As a hint, abundance mindset would teach rather that we all deserve to get maximum enjoyment out of our meals, that there is plenty to go around, and there will always be plenty more.
I have had some mighty fine meals as a broke person, eating with other broke people, when we did potluck or stone-soup together. There are a lot of ways to get fed even if you are in debt and/or don’t have a job.
A large quantity of expired food says a lot of things. It says there was enough to share with others, except that nobody did. It says that there was plenty for the household to eat, and evidently more than they needed. It also says nobody is in charge of closing the loop - making sure that stuff gets finished up while it’s still good, that stores are being rotated, that someone is in charge of getting maximum value out of that pantry.
Similarly, stacks of unsorted papers say a lot of things, too. They say that someone is overwhelmed and confused. They suggest that someone is nervous about what might be in all those unopened envelopes. They also say that someone isn’t ready or willing to field-strip the mail as it comes in, because for whatever reason, they think it will need more mental energy to process than that.
There can be an element of suspicion in all of this. Suspicion that the world is going to fall apart and we’ll need every one of those boxes and cans - and isn’t it time to reevaluate all that stuff, a year and a half into this global pandemic? Suspicion that someone is going to steal my identity, and therefore I need to carefully shred every scrap of paper that comes in my door, only I don’t have time right now.
Some of this same suspicion and scarcity mindset is behind a lot of people’s so-called “yard sale” piles as well. I really need to get maximum value out of this stuff and I need to hang onto it until I can put enough time and attention into it. Otherwise people are going to try to bargain me down.
Meanwhile, the uncashed checks remain buried in the pile, and the food supplies are aging, and the yard-sale stuff is gradually becoming more dated and less valuable.
The punchline to all of this is that my people are unlikely to accept help when it is offered, and why? Because they don’t trust anyone’s motives and they don’t trust anyone to do it right.
Suspicion will keep you disorganized. It’s only when you start to examine the emotions behind why you do what you do, that you can gradually start to consider making your life easier.
There are lots of ways to do things. If something works for someone else, isn’t it possible it might work for you too?
Something that I learned from doing space cleaning with clients is that the root cause of most hoarding is grief and trauma. A lot of people were orderly their entire lives until one of their parents died, and that is usually the trigger. While that tends to be the major one, there are of course a million sadnesses that we mourn.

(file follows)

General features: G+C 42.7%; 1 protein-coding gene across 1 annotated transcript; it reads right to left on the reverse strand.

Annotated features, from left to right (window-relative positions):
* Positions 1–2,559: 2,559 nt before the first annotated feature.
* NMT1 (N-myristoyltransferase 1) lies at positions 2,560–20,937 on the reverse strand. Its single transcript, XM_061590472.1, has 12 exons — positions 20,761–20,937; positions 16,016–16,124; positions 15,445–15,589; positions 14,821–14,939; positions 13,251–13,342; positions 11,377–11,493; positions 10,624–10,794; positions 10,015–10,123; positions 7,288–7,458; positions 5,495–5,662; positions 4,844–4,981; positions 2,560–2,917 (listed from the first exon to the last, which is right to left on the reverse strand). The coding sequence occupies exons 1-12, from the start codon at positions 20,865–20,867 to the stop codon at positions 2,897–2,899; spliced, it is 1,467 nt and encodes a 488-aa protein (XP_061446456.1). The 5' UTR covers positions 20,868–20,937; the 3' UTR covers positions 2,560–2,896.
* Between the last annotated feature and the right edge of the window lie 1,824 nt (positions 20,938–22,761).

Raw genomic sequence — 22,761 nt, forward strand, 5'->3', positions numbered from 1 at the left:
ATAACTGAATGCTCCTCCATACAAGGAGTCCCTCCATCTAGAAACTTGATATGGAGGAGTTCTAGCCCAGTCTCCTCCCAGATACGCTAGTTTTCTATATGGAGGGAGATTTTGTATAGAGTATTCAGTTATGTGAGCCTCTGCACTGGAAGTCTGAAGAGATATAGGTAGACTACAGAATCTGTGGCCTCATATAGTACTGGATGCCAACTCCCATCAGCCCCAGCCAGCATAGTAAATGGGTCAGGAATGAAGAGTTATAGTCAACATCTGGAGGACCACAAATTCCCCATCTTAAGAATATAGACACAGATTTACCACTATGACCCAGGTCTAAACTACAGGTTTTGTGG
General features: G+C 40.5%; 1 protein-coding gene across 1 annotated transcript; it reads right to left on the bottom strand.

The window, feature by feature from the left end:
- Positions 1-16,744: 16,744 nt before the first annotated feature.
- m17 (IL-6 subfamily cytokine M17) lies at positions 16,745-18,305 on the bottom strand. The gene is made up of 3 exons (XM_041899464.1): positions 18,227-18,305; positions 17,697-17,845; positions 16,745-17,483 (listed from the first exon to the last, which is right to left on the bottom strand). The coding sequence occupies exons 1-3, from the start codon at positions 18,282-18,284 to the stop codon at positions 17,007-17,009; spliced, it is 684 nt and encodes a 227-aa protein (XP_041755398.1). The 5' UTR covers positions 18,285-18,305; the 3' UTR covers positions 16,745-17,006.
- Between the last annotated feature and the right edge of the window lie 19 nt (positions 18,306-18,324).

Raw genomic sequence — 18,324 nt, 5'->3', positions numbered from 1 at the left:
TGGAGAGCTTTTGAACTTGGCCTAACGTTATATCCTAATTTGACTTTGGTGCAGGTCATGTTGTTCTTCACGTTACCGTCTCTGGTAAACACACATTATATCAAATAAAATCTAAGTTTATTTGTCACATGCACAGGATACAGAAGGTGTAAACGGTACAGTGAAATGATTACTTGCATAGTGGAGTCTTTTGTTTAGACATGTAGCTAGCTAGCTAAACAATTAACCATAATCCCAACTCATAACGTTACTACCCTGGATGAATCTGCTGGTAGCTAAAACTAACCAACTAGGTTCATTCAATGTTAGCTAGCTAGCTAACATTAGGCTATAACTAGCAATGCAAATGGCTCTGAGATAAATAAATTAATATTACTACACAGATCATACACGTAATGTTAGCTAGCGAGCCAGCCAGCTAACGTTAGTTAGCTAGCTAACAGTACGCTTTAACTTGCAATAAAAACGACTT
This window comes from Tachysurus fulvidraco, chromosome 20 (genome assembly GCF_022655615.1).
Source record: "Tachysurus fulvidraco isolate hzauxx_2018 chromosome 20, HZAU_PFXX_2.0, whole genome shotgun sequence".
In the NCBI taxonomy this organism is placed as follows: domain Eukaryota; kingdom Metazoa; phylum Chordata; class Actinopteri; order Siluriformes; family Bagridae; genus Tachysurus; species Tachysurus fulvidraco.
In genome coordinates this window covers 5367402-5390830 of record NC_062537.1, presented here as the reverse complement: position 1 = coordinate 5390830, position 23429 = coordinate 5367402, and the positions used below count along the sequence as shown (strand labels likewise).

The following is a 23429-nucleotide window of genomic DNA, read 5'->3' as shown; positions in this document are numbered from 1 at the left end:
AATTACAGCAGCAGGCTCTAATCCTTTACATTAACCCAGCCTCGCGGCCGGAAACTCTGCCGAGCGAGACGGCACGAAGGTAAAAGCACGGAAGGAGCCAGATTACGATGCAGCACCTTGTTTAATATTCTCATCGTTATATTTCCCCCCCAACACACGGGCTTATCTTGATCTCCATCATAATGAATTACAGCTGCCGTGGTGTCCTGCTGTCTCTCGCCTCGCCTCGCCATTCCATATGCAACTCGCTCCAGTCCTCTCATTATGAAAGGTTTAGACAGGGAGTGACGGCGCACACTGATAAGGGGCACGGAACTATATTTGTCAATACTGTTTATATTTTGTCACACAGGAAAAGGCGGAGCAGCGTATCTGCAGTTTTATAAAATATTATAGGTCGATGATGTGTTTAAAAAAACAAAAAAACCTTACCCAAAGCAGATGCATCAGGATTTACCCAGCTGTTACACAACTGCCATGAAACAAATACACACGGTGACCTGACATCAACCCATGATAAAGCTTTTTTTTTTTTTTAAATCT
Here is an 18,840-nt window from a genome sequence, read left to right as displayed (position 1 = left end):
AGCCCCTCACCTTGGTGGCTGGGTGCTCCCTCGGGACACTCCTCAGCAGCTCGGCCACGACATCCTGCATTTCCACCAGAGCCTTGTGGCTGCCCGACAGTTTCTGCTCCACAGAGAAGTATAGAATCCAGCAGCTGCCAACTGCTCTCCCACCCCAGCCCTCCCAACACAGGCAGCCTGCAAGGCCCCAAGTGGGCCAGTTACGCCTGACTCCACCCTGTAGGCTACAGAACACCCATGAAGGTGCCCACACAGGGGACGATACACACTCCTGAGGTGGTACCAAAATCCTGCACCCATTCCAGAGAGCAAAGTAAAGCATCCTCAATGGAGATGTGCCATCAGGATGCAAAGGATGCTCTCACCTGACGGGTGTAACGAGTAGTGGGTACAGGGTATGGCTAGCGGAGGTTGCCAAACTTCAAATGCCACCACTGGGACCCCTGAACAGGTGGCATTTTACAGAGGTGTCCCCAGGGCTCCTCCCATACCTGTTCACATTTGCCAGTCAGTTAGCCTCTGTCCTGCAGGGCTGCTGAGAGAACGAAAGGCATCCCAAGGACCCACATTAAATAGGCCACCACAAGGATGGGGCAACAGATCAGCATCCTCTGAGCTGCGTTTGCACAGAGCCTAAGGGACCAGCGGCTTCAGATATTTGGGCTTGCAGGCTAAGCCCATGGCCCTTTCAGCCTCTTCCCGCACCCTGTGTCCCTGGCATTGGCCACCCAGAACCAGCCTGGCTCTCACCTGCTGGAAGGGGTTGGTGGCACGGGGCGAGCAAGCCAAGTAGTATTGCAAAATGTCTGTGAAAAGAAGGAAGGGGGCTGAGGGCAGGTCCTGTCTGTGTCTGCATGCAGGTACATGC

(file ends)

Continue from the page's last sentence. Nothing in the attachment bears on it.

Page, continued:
In all the home visits I ever did, I never once knew anyone to sort through or get rid of a single box of grief clutter. As far as I know it can’t be done.
This is because our culture does a very sparse job of acknowledging the dead. We don’t really have monuments or altars the way that a lot of other cultures have always done. Our funerary rites aren’t completing the work.
Right now I can personally identify with the idea of wearing black from head to foot, covering myself with a knee-length veil, and putting a dry dark wreath on my door so people know to stay the heck away from me with their pat phrases.
You Can Always Get Another One
Maybe You Can Clone Her
And the enduring winner, Did You Keep Her Wings?
Those of you who are mourning humans, I certainly hope nobody has said these things to you about your person, and if they have, send me a note and I will go throw rocks at their house for you.
Never forget, whatever is the worst thing you could possibly think for one person to say to another, someone will say it to you while you are grieving - and then someone else will invent a newly horrid way to express something yet worse and allow those words to pass their lips as well.
Grief makes us exquisitely sensitive, such that, even if someone somehow knew the “right” thing to say, it would only remind us of our loss. There’s no way through it without supreme irritability because our skins have just been flayed loose.
We don’t know what to do about death and loss and grief. Somewhere after the First World War, we lost the plot. The Victorians, now they knew how it was done.
I would humbly submit that keeping a catacomb of cardboard boxes would not be the most stately means of honoring our dearly departed.
Something that I try to express, while tiptoeing around grief, is that you probably know what your person would have wanted.
And it probably isn’t this.